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It’s Time to Bug Out

It’s Time to Bug Out

Adding insects to your dishes can add texture, flavor and intrigue.

It may seem straight out of an episode of “Fear Factor,” but eating insects really isn’t as off-putting or gross as you may think. Sure, American diners have more familiarity with eating animal protein like chicken, beef or pork, but cultures around the world have cooked with insects for centuries for flavor, texture and as a high-quality protein source. Maybe it’s time you do, too.

Mexican cooking counts insects like grasshoppers, ant larvae and agave worms as key ingredients in many recipes, especially in regions like Oaxaca, and, in many cases, a true delicacy. Grasshoppers, also known as chapulines, have a delicious nutty flavor and crunchy texture.

“It’s hard to eat a worm, but a grasshopper is a good first step,” says Hugo Orozco Carrillo, chef at La Slowteria in Brooklyn. “It’s grassy, citrusy and salty. Many people compare it to a pumpkin seed or sunflower seed. It’s nutty.”

Orozco Carrillo says you can ease patrons into insects by frying some grasshoppers with lime, salt and chili powder and serving them as a snack in a ramekin. Then you can expand, using them in more dishes. You can mix them into guacamole or add them to corn wedges with cotija cheese and mayonnaise. He also uses ground chapulines as a crust on ahi tuna.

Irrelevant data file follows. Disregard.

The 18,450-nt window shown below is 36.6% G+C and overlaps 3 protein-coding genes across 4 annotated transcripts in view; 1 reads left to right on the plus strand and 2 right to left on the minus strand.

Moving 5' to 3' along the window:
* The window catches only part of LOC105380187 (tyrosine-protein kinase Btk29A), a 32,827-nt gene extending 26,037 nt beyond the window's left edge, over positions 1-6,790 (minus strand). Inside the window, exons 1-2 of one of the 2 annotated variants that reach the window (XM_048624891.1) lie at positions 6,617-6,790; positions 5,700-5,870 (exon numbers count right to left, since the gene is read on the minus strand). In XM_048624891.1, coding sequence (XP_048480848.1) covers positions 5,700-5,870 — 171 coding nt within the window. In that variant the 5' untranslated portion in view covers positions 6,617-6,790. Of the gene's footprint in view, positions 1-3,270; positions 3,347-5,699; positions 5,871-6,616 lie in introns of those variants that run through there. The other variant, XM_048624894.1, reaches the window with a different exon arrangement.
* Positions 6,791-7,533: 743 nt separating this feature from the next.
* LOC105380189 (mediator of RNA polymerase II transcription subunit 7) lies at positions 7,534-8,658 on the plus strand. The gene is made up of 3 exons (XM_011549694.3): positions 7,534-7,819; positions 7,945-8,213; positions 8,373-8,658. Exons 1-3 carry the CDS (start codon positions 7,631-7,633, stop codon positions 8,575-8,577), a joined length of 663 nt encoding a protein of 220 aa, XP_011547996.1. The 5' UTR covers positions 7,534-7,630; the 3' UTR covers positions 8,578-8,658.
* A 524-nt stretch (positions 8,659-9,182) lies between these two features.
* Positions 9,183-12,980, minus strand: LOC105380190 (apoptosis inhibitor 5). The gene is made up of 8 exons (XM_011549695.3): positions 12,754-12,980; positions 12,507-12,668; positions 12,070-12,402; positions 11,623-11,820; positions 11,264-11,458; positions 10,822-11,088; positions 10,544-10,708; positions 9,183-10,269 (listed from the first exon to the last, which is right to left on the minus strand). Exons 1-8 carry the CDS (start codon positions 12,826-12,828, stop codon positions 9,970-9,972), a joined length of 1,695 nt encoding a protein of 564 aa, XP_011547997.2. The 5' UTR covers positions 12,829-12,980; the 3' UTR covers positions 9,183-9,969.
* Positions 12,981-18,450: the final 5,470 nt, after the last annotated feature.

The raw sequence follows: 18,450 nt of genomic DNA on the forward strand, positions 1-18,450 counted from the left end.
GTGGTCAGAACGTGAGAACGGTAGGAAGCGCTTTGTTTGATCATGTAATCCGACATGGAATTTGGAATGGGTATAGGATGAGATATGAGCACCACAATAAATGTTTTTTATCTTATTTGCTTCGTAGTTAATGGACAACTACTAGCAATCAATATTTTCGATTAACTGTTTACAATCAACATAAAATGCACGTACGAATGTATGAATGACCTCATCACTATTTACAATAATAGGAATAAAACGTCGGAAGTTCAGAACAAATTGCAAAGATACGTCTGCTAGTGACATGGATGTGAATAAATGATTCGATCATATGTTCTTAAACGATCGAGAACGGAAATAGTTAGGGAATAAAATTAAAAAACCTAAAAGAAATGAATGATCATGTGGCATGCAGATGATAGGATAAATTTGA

Like mushrooms, insects are an easy way to add umami flavors to food, says Andres Padilla, culinary director for Rick Bayless’ Frontera Hospitality Group and the chef de cuisine at Leña Brava, all in Chicago.

“If you’re adding them to a recipe as an accent or flavor builder, you’ll add umami and complexity,” Padilla explains.

You can also incorporate insects into your cocktail program. One simple method, if you serve mezcal at your restaurant or bar, is to grind up the agave worm larvae and mix it with sea salt and finely ground dried Mexican chile to make sal de gusano. Serve it with mezcal and orange slices or rim the edge of a michelada. Orozco Carrillo has ground up grasshoppers and mixed them with tomato juice and mezcal for an Oaxacan Bloody Mary, but also took the insect’s name to heart and created a chocolate mint cocktail garnished with nasturtium leaf and a grasshopper. “This was the grasshopper cocktail,” he says, playfully.

And if you’re able to look at insects from a playful perspective, you can also have a lot of fun experimenting with them in your recipes.

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